Tuesday, January 11, 2011

Symi Greece-Τhe life in Ancient Greece

By Michael Balaroutsos architect .
How it was ,i wonder, the life in Ancient Greece. I thought that we could see,
as long as we had discovered the time machine.However it is a utopia? But I would
love to see how they made their homes in the form that had them, the colors, the streets,
their shops. But this past is enough distant.
Do not forget, that the first Architects, achieved great things with their work in Ancient Greece.
The way however to make this travel in per year, exists.
Is enough a visit in the small Greek islet, SIMI, and as via magic will be revealed to us the
all ancient world, through the architecture of this island, that has remained intact via means
of centuries.
This island is near the island of Rhodes, has been keeping the Neoclassical architecture to
date since the first residents there. It's easy to find anyone, because the culture of the
island is so intense and uniform, with archaic features repeated in all buildings, which assures
 us that this was, so it will remain so.

Yannis Larios, a great photographer from Athens, evokes images from the island with an amazing way, giving to everyone opportunity to admire Simi.
SOURCE http://www.larios.gr

Symi: a Neo-Classical Gem in the Dodecanese
More than just a sunshine island destination, Symi has some of the finest neo-classical architecture in Greece.  The nineteenth century amphitheatre harbour, Yialos, is a national monument and the architecture in Chorio (literally ‘village’) is also protected.  Tiers of beautifully restored and delicately coloured neo-classical houses line the steep slopes of Yialos, rising up to a row of old windmills on the crest that divides the harbour from the upper town

The main settlement of Chorio is focused around the ruins of the old acropolis and kastro, scrambling up the lower slopes of the Vigla, the highest point of the island.  The two areas of habitation are connected by the famous pedestrian route, the Kali Strata.  This wide flight of some 350 steps runs roughly diagonally from the back of Yialos to the village square, often referred to as Syllogos Square, and is lined with generously proportioned merchant houses.  Almost all of these have now been restored to their former glory.  A modern motor road also connects the two areas but as this has to make a huge sweep of several kilometers to cope with the gradient it does not intrude into the pristine architecture.  Most properties can only be accessed by a combination of steps, slopes and lanes, either from the bottom up or from the top down.

Symi Greece

While the architecture of Yialos and the harbour environs is pure neo-classical, Chorio, which is the oldest area of habitation, is a mixture of vernacular and pre-neo-classical styles with only occasional examples of pure neo-classical.  Parts of Chorio were seriously damaged during the Second World War and are only slowly being rebuilt, making this a very quiet and secluded area to stay.  The labyrinth of narrow lanes and the steepness of the terrain mean that little vehicle traffic can penetrate into the older residential areas and the only sounds to shatter the peace are the bells of the many churches in the vicinity.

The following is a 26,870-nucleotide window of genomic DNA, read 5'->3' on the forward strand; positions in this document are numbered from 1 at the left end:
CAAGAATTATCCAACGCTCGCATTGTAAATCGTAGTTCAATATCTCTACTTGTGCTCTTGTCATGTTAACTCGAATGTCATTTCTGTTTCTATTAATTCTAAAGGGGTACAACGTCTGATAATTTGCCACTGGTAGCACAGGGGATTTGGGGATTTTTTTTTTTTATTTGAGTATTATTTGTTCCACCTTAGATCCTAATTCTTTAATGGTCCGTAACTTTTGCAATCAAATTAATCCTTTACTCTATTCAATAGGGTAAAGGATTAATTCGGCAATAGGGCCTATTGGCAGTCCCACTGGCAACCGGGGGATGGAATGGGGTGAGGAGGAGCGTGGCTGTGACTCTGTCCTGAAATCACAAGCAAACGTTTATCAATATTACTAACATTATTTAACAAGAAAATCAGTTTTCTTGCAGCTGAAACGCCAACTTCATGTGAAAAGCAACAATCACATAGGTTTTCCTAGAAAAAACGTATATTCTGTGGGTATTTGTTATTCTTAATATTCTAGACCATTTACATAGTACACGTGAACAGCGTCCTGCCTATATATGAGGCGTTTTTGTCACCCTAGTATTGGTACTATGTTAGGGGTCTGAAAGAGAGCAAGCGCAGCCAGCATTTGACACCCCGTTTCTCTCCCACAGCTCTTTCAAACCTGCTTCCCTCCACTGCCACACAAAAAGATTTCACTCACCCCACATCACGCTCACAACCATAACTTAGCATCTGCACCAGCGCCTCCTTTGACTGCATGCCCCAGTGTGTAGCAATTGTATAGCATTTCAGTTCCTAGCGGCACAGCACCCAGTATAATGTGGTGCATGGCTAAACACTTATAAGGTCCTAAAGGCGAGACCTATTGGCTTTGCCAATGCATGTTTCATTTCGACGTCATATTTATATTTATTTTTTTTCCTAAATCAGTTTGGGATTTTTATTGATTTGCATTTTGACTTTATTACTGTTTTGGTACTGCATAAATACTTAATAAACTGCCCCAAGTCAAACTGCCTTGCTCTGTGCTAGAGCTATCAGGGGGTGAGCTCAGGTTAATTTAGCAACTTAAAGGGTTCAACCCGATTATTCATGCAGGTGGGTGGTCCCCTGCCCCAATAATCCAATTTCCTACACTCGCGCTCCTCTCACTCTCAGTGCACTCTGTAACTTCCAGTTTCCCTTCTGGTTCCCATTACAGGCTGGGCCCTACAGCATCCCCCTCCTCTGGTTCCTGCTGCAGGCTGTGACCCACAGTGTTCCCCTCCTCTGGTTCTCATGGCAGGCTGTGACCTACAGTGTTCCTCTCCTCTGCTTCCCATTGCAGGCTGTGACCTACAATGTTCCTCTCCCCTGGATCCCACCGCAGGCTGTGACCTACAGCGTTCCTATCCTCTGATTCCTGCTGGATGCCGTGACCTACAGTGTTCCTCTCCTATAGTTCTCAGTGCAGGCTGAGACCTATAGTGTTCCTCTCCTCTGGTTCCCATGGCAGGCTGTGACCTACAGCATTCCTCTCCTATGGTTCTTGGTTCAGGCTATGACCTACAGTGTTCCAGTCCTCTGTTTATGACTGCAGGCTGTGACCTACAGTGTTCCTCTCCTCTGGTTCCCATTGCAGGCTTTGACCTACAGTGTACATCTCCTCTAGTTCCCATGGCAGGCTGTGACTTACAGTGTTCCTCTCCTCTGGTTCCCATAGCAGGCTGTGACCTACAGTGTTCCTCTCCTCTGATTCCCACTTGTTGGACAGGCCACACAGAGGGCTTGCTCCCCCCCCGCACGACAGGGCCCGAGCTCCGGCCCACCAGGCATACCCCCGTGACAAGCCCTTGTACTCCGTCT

Harani, a secondary bay to the side of the main harbour and only a few minutes stroll from the centre of Yialos is another area of architectural interest.  This is focused around the old boat building yards of Harani and many of the buildings along the quay have their origins in Symi’s old commercial heritage of boat building and sponge diving.  The unpaved coastal road from Harani leads to the small seaside settlement of Nimborio, an area of quiet seclusion.

The upper part of Chorio overlooks the Pedi Valley, an ancient agricultural area of shallow terraces and orchards which runs all the way down to the sea at the fjord-like Pedi Bay.  The steep shoreline on either side of Pedi bay is lined with small fishermen’s cottages and the broad level expanse that divides the agricultural land of the valley with the strip of sandy beaches is home to traditional tavernas, an hotel, a boat yard specializing in wooden caiques as well as the island’s football pitch and the power station.  Pedi has become increasingly popular with tourists in recent years as it combines proximity to the sea with convenient access to Chorio and Yialos via a regular bus service.

Situated only 25 nautical miles from the island of Rhodes, Symi has the advantage of access to an international airport but at the same time is off the beaten track for mass tourism.  As visitor accommodation is traditionally within the community and there are no specific tourist areas, holidays on Symi are an opportunity to experience authentic Greek island life in houses and villas with timeless appeal.  It is not surprising that the island has a strong repeat clientele and is popular with the discerning traveller. You can view a selection of Symi videos below-enjoy!

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